For a long time, Hollywood has always showed extreme versions of stereotypes of other cultures and religions in films. More than often these stereotypes are represented in a negative way or are casted as the antagonist. Six years after the 9/11 attacks, the movie “The Kingdom” premiered. This was the first movie to be produced after 9/11 where terrorist attacks were showed. This movie is roughly based on the 2003 bombings that happened on an American oil company housing compound in Riyadh, Saudi Arabia. While the movie did a good job on shedding light on what is going on in the middle east, it depicted a very negative view on the Islamic religion. The Kingdom furthermore added to the stereotype that post 9/11 America already had on the religion, that all Muslims are violent terrorists. The movie portrayed Muslims as being terrorists by showing scenes where they are performing violent acts, training their youth to be future terrorists, and using Muslims in scenes where they commit terrorist actions.
After 9/11, many people had the idea that being violent was part of the Islamic faith. Most of people’s knowledge of Muslims and Islam were shaped by the portrayal negative stereotypes showed in films and what was covered by mass media. Many Muslims living in America were affected by this. Movies that were based in the Middle East and included Muslim characters did not help eliminate the negativity surrounding that stereotype. Almost every scene in ‘The Kingdom’, Muslims are seen committing some sort of violent act whether it be at an American or at another Muslim. In many of these scenes in the film, the terrorists are heard reciting Islamic passages before executing such heinous acts. Toward the end of the first ten minutes of the movie, a suicide bomber dressed as Saudi police officer runs into a crowd of people and recites such before detonating himself, killing hundreds of people in the process. The following scene shows Muslims filming what happened as they are reciting more passages. This unfortunately further helps distort people’s emotions toward Muslims and adds to the stigma that violence is an inseparable part of the Islamic faith.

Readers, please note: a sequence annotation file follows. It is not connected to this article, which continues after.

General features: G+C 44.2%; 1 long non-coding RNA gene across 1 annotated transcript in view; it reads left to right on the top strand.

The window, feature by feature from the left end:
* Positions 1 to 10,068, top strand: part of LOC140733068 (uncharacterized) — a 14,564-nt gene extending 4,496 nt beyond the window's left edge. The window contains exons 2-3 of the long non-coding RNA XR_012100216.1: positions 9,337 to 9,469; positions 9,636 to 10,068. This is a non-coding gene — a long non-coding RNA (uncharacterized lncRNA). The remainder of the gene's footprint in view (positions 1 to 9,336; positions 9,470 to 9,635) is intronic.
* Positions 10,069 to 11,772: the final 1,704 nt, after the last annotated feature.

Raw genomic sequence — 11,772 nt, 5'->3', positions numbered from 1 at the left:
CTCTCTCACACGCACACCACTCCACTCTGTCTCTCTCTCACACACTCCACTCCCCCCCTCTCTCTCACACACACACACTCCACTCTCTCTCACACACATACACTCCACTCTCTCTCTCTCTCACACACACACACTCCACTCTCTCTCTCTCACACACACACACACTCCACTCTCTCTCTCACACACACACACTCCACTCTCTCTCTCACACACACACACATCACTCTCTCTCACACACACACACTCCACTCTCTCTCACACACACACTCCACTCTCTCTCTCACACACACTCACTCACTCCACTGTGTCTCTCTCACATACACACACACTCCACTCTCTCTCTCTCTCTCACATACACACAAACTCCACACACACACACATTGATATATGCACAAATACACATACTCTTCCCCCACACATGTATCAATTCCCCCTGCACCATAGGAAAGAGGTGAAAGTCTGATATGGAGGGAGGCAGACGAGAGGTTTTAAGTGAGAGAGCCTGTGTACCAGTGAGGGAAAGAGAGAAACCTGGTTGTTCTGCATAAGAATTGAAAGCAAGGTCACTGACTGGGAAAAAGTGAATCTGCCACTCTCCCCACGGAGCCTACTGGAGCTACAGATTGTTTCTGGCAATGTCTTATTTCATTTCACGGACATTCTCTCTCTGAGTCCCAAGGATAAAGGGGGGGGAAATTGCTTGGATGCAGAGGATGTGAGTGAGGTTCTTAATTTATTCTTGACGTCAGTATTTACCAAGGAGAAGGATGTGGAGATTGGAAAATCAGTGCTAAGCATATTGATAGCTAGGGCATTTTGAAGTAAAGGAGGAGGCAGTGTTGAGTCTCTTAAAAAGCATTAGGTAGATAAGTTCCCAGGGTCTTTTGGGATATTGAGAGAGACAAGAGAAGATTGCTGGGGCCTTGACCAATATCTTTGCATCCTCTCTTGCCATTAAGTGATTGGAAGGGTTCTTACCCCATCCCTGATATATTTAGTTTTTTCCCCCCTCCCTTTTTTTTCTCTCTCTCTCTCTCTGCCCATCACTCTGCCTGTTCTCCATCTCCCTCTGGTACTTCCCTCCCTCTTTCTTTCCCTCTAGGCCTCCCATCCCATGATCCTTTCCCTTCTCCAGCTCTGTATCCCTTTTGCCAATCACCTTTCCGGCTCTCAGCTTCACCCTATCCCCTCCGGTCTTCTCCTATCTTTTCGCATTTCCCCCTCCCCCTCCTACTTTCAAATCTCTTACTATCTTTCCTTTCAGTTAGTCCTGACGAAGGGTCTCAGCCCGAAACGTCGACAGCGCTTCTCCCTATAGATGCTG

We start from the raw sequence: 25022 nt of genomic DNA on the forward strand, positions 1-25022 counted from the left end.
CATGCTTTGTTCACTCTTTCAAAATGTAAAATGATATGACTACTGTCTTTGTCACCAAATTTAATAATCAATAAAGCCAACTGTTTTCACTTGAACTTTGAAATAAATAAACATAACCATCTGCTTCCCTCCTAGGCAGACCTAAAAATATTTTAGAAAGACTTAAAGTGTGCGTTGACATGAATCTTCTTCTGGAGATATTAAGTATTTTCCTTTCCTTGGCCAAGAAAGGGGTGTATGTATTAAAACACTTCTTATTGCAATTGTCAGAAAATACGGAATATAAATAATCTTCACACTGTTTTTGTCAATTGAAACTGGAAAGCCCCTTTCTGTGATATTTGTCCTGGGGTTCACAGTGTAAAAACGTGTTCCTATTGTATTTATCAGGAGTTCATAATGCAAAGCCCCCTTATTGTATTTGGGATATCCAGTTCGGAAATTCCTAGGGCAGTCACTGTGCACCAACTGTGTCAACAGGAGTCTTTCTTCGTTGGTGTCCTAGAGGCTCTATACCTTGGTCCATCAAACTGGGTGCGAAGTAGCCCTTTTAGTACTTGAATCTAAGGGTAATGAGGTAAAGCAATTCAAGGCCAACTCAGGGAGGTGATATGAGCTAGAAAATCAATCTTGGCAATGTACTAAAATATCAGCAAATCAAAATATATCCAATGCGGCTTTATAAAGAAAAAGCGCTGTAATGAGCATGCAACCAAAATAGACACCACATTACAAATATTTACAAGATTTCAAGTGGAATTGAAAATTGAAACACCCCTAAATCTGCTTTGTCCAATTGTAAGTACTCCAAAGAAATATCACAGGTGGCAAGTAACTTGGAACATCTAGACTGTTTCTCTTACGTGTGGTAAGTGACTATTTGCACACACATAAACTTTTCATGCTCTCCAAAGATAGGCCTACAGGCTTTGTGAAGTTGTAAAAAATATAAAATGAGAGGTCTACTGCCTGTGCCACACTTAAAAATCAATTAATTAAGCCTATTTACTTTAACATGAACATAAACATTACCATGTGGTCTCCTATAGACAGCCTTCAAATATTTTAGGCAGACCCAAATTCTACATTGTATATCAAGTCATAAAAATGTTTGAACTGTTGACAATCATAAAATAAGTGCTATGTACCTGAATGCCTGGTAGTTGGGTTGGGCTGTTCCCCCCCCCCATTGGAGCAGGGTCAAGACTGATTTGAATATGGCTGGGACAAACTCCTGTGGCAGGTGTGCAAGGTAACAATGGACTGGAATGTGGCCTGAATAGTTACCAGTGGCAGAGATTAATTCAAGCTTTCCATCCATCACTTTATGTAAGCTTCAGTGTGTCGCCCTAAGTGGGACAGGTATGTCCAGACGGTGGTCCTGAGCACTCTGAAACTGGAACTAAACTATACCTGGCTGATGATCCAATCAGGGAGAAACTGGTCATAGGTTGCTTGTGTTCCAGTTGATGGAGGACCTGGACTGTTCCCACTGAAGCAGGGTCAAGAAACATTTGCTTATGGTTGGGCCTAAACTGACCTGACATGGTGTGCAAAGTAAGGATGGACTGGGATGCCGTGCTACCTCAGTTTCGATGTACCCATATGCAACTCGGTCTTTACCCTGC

Fast forward a couple of years after 9/11, mainstream media began reporting on how terrorists are involving naïve and extremely impressionable children in extremist movements. That caused more fear to spread into American minds that all young Muslims were to join terrorist organizations. This adds another example on Muslims being portrayed as terrorists in ‘The Kingdom’ in that it shows a great deal of Muslim youth being trained as terrorists or involved in terroristic acts. In one scene you can see a Muslim teen being taught to build a bomber vest and load explosives into a car. These scenes cause more negativity towards the stereotypTe as it paints a picture in people’s minds that they brainwash their vulnerable and susceptible youth to be future terrorist extremists.
Majority of the Muslims in ‘The Kingdom’ are showed engaging in terroristic actions. These scenes start at the seven-minute mark in the movie, with most of these actions being towards Americans. The first scene shows a pair of Muslims hijacking a Saudi police car and then shooting at people on an American housing compound. Following this attack as previously stated in the second paragraph, another Muslim dressed as a Saudi officer runs into a fleeing crowd of people and detonates his suicide jacket. In between both scenes, the camera shows a group of Muslims filming from a roof top who are obviously behind these attacks. This adds more hostility towards the stereotype.
It can be concluded from one’s observations that the intentions from the director, Peter Berg was to portray all Muslims as terrorists in the film, ‘The Kingdom’. This further promotes negative opinions in people’s minds towards Muslims.